The Labor Market Returns to Cognitive and Noncognitive Ability: Evidence from the Swedish Enlistment

77 Pages Posted: 25 Mar 2009 Last revised: 3 Jun 2015

See all articles by Erik Lindqvist

Erik Lindqvist

Stockholm School of Economics; Research Institute of Industrial Economics (IFN)

Roine Vestman

Stockholm University - Department of Economics; Swedish House of Finance

Date Written: March 24, 2009

Abstract

We use data from the military enlistment for a large representative sample of Swedish men to assess the importance of cognitive and noncognitive ability for labor market outcomes. The measure of noncognitive ability is based on a personal interview conducted by a psychologist. Unlike survey-based measures of noncognitive ability, this measure is a substantially stronger predictor of labor market outcomes than cognitive ability. In particular, we find strong evidence that men who fare badly in the labor market - in the sense of long-term unemployment or low annual earnings - lack noncognitive but not cognitive ability. We point to a technological explanation for this result. Noncognitive ability is an important determinant of productivity irrespective of occupation or ability level, though it seems to be of particular importance for workers in a managerial position. In contrast, cognitive ability is valuable only for men in qualified occupations. As a result, noncognitive ability is more important for men at the verge of being priced out of the labor market.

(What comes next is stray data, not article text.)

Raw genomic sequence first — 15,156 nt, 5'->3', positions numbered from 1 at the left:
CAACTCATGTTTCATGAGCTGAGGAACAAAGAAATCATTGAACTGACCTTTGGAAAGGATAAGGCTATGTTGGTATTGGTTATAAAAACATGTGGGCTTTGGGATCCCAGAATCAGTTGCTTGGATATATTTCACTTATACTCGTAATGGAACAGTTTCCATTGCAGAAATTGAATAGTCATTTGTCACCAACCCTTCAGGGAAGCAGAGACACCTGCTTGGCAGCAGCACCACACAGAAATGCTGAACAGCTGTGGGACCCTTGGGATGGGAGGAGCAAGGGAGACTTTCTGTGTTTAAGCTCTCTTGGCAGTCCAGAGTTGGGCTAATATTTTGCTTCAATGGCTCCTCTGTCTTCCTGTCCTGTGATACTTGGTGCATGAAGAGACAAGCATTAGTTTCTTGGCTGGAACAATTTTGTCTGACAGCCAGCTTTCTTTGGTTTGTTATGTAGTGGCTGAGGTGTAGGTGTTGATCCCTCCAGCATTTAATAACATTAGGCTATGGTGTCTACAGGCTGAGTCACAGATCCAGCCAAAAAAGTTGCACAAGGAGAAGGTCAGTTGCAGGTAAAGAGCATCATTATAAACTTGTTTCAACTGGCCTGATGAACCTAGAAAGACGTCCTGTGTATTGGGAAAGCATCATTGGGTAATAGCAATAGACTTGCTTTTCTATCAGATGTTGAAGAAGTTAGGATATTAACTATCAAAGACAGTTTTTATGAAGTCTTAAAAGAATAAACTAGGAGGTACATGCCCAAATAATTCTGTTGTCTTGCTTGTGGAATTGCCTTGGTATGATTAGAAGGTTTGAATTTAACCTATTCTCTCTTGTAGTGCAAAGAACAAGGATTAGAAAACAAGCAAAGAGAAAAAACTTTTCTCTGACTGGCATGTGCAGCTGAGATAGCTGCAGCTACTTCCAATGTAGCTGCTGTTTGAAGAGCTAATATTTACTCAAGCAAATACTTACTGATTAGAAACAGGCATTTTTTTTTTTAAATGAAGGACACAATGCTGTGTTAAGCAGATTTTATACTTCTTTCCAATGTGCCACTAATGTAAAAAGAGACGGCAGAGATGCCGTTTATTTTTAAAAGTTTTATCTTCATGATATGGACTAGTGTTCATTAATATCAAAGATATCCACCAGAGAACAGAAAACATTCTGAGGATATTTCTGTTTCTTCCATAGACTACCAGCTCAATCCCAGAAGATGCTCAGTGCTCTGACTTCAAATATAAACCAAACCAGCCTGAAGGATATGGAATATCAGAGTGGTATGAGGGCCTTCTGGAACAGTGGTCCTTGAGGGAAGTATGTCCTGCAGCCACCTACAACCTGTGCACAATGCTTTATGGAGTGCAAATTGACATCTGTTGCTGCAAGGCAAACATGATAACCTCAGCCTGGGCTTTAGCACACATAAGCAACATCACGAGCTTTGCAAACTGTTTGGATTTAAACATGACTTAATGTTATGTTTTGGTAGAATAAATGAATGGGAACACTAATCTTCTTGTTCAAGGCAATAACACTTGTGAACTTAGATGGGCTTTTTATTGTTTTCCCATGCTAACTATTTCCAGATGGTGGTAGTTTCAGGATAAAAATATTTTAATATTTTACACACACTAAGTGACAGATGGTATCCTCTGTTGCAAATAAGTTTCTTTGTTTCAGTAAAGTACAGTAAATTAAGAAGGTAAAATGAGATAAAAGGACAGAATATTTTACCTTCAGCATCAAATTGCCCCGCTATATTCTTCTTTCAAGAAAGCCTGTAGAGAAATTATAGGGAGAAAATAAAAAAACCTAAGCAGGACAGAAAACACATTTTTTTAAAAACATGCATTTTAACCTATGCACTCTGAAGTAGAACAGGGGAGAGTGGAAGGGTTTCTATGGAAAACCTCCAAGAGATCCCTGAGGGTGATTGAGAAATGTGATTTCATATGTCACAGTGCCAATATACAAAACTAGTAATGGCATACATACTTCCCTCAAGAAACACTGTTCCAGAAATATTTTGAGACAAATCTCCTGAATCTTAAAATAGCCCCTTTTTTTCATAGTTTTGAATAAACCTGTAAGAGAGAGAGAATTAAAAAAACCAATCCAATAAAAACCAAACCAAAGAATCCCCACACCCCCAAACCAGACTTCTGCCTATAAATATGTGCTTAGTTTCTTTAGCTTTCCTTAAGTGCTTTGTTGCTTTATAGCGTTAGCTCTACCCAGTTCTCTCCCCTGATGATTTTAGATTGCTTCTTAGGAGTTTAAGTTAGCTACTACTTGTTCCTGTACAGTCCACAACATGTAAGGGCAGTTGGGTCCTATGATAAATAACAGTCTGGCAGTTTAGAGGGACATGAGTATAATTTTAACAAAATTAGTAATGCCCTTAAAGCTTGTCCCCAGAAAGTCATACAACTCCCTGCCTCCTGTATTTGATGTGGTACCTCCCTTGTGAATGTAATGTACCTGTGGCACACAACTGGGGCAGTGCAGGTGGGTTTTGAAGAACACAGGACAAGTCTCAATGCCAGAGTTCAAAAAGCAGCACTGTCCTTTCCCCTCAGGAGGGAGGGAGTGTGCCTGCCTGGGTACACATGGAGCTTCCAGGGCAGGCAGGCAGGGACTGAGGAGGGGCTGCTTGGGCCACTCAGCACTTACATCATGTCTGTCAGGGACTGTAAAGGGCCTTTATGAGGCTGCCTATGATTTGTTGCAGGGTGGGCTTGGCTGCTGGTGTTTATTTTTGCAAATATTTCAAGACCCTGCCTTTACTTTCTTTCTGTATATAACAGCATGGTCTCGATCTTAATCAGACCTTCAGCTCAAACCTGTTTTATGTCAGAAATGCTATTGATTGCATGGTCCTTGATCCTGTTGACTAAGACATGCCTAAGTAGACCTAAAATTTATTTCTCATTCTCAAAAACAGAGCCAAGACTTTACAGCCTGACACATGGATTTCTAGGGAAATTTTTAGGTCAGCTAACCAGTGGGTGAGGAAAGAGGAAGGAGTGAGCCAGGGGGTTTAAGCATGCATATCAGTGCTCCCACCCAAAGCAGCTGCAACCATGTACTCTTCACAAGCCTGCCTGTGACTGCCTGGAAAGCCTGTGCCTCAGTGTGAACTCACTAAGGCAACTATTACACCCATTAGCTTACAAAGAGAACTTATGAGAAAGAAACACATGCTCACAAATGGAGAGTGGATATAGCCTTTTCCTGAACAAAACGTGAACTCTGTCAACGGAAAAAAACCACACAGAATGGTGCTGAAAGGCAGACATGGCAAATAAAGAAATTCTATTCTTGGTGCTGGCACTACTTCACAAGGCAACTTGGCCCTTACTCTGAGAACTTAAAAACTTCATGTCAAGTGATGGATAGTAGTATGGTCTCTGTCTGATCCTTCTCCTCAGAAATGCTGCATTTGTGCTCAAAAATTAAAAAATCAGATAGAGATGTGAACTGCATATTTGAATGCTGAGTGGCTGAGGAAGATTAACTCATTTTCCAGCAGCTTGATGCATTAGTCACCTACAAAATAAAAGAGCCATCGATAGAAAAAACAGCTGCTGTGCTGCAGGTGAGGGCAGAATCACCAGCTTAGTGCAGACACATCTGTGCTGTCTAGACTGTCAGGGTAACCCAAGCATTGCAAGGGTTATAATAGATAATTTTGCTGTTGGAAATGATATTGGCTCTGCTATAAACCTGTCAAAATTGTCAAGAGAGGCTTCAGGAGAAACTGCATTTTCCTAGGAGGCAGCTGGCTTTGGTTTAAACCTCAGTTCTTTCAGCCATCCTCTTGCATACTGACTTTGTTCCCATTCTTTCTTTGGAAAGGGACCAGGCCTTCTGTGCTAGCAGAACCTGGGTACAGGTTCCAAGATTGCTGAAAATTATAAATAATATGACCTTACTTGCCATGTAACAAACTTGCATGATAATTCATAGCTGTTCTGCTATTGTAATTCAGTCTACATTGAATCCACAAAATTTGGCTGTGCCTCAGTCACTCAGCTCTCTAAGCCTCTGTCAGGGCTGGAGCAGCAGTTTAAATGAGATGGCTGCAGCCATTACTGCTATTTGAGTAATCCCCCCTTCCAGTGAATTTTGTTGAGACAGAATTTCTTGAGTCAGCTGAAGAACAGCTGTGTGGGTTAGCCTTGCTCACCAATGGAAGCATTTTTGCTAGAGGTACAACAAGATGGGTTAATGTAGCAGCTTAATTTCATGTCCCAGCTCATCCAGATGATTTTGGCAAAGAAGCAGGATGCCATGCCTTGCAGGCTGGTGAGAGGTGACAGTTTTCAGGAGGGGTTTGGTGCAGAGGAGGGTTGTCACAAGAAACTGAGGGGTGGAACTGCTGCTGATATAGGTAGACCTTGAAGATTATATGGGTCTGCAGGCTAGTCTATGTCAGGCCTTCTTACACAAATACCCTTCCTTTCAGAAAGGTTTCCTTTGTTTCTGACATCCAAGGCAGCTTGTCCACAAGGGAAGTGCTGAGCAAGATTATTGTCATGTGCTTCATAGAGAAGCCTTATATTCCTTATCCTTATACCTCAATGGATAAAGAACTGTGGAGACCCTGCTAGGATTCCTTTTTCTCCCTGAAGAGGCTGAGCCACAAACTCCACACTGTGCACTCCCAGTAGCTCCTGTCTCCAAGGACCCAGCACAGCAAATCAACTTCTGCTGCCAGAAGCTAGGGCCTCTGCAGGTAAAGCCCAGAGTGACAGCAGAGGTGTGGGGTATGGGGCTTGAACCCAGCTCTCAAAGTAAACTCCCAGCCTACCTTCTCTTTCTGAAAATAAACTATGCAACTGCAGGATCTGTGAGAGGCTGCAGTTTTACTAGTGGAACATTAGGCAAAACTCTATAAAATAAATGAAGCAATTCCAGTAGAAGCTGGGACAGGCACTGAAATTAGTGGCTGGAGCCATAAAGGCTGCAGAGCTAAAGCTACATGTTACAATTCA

Keywords: Personality, noncognitive ability, cognitive ability, intelligence, human capital

JEL Classification: J21, J24, J31

Suggested Citation

Lindqvist, Erik and Vestman, Roine, The Labor Market Returns to Cognitive and Noncognitive Ability: Evidence from the Swedish Enlistment (March 24, 2009). IFN Working Paper No. 794. Available at SSRN: https://ssrn.com/abstract=1367603 or http://dx.doi.org/10.2139/ssrn.1367603

Erik Lindqvist (Contact Author)

Stockholm School of Economics ( email )

PO Box 6501
Stockholm, 11383
Sweden

Research Institute of Industrial Economics (IFN) ( email )

Box 55665
Stockholm, 102 15
Sweden

Roine Vestman

Stockholm University - Department of Economics ( email )

Universitetsvägen 10 A
House A, floor 4 and 7
Frescati, Stockholm
Sweden

HOME PAGE: http://www.ne.su.se/

Swedish House of Finance ( email )

Drottninggatan 98
111 60 Stockholm
Sweden

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